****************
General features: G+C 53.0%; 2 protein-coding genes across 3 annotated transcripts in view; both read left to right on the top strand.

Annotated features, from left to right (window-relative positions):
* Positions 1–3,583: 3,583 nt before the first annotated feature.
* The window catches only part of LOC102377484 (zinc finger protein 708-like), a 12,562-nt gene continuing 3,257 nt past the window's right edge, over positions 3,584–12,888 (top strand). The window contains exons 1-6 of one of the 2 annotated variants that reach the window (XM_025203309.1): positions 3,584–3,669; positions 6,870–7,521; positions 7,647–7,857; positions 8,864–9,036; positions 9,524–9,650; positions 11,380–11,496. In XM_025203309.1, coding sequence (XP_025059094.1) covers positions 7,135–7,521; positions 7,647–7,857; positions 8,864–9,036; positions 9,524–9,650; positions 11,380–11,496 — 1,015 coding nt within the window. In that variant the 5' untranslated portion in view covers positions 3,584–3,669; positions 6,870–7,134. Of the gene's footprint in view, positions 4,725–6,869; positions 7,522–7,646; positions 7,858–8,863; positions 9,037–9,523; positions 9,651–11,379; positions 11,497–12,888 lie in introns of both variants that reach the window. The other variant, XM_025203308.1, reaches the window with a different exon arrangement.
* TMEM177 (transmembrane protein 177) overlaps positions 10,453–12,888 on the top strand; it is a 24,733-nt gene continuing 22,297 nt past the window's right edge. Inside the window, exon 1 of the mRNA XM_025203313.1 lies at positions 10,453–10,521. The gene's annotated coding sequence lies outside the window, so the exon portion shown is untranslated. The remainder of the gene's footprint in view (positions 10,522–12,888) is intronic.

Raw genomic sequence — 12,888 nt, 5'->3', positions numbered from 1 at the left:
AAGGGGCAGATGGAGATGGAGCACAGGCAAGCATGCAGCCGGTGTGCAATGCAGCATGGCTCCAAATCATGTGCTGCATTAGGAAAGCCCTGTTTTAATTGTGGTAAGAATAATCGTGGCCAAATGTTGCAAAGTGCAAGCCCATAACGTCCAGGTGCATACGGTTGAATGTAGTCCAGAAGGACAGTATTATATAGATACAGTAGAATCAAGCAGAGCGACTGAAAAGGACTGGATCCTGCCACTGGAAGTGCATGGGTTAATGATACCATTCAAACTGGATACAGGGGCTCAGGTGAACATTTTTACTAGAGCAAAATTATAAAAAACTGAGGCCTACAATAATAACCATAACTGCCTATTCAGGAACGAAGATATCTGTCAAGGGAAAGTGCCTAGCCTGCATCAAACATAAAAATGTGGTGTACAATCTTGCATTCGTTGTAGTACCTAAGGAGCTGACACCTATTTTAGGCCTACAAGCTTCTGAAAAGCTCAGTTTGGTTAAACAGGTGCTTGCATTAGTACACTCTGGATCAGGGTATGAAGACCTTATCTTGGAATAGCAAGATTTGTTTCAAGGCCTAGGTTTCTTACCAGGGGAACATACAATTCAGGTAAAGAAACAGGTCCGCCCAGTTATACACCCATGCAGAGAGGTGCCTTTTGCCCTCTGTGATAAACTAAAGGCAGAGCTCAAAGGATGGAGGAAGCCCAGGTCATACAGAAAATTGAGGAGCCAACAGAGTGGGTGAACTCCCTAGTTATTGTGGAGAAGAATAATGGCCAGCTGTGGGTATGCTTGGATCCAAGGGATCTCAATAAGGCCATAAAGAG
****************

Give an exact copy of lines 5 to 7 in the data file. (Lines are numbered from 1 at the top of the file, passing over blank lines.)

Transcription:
* TMEM177 (transmembrane protein 177) overlaps positions 10,453–12,888 on the top strand; it is a 24,733-nt gene continuing 22,297 nt past the window's right edge. Inside the window, exon 1 of the mRNA XM_025203313.1 lies at positions 10,453–10,521. The gene's annotated coding sequence lies outside the window, so the exon portion shown is untranslated. The remainder of the gene's footprint in view (positions 10,522–12,888) is intronic.

Raw genomic sequence — 12,888 nt, 5'->3', positions numbered from 1 at the left:
AAGGGGCAGATGGAGATGGAGCACAGGCAAGCATGCAGCCGGTGTGCAATGCAGCATGGCTCCAAATCATGTGCTGCATTAGGAAAGCCCTGTTTTAATTGTGGTAAGAATAATCGTGGCCAAATGTTGCAAAGTGCAAGCCCATAACGTCCAGGTGCATACGGTTGAATGTAGTCCAGAAGGACAGTATTATATAGATACAGTAGAATCAAGCAGAGCGACTGAAAAGGACTGGATCCTGCCACTGGAAGTGCATGGGTTAATGATACCATTCAAACTGGATACAGGGGCTCAGGTGAACATTTTTACTAGAGCAAAATTATAAAAAACTGAGGCCTACAATAATAACCATAACTGCCTATTCAGGAACGAAGATATCTGTCAAGGGAAAGTGCCTAGCCTGCATCAAACATAAAAATGTGGTGTACAATCTTGCATTCGTTGTAGTACCTAAGGAGCTGACACCTATTTTAGGCCTACAAGCTTCTGAAAAGCTCAGTTTGGTTAAACAGGTGCTTGCATTAGTACACTCTGGATCAGGGTATGAAGACCTTATCTTGGAATAGCAAGATTTGTTTCAAGGCCTAGGTTTCTTACCAGGGGAACATACAATTCAGGTAAAGAAACAGGTCCGCCCAGTTATACACCCATGCAGAGAGGTGCCTTTTGCCCTCTGTGATAAACTAAAGGCAGAGCTCAAAGGATGGAGGAAGCCCAGGTCATACAGAAAATTGAGGAGCCAACAGAGTGGGTGAACTCCCTAGTTATTGTGGAGAAGAATAATGGCCAGCTGTGGGTATGCTTGGATCCAAGGGATCTCAATAAGGCCATAAAGAG